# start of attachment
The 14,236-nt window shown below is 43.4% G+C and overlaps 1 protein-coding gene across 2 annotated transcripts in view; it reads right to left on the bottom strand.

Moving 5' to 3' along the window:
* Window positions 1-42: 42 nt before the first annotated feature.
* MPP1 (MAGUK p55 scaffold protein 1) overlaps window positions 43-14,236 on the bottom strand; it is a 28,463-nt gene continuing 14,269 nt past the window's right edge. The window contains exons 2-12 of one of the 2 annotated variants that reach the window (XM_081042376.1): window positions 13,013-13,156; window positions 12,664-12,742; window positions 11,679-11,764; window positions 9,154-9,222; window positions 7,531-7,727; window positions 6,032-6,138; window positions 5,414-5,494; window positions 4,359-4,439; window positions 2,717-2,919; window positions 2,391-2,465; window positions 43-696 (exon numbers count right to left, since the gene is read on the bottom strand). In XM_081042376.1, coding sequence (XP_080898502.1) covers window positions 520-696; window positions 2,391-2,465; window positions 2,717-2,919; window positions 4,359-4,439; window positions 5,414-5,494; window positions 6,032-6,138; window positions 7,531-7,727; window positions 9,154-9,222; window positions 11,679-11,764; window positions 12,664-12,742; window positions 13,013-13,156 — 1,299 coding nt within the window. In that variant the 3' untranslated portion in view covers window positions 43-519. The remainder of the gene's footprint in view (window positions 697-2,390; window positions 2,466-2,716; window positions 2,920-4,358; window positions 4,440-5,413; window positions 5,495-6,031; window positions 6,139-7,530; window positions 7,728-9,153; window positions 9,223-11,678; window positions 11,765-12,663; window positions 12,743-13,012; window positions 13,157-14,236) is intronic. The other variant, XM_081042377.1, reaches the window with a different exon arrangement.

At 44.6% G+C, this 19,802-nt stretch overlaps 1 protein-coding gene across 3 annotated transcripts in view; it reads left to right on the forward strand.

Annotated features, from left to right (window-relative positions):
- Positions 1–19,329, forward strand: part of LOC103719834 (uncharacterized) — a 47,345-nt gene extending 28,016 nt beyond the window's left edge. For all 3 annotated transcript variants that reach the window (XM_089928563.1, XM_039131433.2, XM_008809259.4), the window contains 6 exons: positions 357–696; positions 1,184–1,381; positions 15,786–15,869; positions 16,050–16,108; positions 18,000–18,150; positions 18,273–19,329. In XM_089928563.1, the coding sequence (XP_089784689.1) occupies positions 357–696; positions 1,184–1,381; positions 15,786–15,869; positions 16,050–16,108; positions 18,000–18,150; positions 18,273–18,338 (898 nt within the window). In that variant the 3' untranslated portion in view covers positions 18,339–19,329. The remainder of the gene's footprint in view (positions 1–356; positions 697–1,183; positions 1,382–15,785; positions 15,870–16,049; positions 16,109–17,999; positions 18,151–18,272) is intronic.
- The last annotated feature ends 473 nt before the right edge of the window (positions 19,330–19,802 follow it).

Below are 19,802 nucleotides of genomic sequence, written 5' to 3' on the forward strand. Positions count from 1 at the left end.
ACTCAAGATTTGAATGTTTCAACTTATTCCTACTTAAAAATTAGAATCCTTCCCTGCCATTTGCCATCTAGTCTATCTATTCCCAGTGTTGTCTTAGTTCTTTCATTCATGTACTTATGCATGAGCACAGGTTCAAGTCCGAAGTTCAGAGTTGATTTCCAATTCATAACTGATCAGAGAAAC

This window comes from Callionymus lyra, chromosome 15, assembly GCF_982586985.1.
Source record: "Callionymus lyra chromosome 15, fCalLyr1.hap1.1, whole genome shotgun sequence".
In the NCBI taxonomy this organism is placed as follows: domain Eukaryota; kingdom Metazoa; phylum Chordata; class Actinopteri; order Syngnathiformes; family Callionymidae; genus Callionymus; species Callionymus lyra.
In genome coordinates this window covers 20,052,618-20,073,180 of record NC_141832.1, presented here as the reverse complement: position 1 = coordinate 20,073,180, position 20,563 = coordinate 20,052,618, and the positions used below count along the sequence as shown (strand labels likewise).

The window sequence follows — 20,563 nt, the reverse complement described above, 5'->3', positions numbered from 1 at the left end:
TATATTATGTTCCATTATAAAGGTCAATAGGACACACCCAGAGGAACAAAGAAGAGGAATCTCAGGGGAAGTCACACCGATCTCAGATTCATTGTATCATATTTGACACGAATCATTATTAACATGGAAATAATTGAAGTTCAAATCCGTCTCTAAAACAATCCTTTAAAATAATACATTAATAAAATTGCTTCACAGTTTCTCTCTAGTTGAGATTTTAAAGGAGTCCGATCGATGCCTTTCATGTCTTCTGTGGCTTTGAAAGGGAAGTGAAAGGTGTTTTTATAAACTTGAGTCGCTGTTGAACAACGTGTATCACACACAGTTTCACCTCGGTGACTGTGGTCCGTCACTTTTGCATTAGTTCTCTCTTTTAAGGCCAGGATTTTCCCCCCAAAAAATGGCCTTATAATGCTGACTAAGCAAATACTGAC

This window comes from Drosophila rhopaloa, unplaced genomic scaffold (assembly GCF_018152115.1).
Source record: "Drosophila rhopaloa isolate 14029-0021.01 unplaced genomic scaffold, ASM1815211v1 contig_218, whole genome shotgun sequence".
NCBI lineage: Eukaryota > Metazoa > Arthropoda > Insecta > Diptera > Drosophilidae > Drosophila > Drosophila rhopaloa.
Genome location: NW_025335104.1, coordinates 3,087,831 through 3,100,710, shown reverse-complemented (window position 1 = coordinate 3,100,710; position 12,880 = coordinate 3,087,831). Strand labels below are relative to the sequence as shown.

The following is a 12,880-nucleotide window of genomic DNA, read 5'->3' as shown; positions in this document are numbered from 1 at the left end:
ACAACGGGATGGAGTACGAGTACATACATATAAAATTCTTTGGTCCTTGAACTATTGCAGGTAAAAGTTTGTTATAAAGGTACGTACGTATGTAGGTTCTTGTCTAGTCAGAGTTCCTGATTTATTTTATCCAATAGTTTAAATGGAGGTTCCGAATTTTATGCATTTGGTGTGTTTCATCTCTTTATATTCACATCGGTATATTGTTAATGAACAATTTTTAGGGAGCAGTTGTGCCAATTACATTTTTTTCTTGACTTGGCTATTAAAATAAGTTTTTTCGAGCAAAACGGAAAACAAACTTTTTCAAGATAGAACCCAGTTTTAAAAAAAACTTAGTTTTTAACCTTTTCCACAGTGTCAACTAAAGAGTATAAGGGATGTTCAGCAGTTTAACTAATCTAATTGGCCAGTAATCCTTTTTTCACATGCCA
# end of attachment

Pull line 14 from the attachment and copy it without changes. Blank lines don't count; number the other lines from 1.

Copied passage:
In genome coordinates this window covers 20,052,618-20,073,180 of record NC_141832.1, presented here as the reverse complement: position 1 = coordinate 20,073,180, position 20,563 = coordinate 20,052,618, and the positions used below count along the sequence as shown (strand labels likewise).